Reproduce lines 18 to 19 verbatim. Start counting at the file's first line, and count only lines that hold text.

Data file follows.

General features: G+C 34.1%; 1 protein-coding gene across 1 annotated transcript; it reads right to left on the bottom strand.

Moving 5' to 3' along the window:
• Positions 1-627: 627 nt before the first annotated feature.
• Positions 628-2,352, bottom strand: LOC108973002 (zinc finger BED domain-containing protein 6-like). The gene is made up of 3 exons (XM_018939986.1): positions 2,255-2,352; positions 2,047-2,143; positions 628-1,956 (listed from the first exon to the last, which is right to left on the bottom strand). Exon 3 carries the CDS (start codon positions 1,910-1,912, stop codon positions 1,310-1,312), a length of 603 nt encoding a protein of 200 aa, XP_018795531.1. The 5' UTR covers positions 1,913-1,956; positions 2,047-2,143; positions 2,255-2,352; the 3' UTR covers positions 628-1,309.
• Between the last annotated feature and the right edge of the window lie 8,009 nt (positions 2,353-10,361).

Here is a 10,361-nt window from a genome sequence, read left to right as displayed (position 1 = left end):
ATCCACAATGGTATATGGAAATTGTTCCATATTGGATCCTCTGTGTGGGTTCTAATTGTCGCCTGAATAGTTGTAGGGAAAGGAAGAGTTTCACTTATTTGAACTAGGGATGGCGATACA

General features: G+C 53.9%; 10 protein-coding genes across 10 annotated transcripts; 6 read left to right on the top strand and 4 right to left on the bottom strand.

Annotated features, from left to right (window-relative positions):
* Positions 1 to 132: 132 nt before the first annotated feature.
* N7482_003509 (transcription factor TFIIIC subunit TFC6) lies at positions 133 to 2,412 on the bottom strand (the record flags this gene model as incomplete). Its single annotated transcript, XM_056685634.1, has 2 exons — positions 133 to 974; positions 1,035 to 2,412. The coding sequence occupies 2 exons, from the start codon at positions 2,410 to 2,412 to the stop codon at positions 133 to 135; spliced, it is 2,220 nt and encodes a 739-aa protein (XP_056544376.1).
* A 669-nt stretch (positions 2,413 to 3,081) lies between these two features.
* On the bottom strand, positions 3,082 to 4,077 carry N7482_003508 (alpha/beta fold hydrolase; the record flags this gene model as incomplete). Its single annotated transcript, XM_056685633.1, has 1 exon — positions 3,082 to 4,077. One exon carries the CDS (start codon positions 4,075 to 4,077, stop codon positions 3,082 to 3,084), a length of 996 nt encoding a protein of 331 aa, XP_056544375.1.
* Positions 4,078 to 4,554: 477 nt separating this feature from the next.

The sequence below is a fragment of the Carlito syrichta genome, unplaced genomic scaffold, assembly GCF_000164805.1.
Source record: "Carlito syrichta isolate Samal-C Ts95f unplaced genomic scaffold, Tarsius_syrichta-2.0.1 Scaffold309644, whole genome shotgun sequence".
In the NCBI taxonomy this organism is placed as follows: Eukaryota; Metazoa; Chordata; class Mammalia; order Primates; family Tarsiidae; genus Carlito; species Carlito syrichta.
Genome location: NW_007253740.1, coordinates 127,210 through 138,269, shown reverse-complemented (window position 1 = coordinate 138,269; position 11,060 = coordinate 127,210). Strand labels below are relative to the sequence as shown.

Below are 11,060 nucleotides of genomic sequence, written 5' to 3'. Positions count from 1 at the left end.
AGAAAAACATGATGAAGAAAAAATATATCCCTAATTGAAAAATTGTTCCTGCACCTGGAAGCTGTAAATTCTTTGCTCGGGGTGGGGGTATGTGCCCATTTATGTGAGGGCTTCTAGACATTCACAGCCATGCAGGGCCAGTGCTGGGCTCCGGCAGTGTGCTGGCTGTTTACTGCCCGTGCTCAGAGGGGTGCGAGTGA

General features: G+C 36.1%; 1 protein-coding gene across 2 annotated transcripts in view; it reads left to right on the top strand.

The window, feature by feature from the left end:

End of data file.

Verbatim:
Genome location: NW_007253740.1, coordinates 127,210 through 138,269, shown reverse-complemented (window position 1 = coordinate 138,269; position 11,060 = coordinate 127,210). Strand labels below are relative to the sequence as shown.

Below are 11,060 nucleotides of genomic sequence, written 5' to 3'. Positions count from 1 at the left end.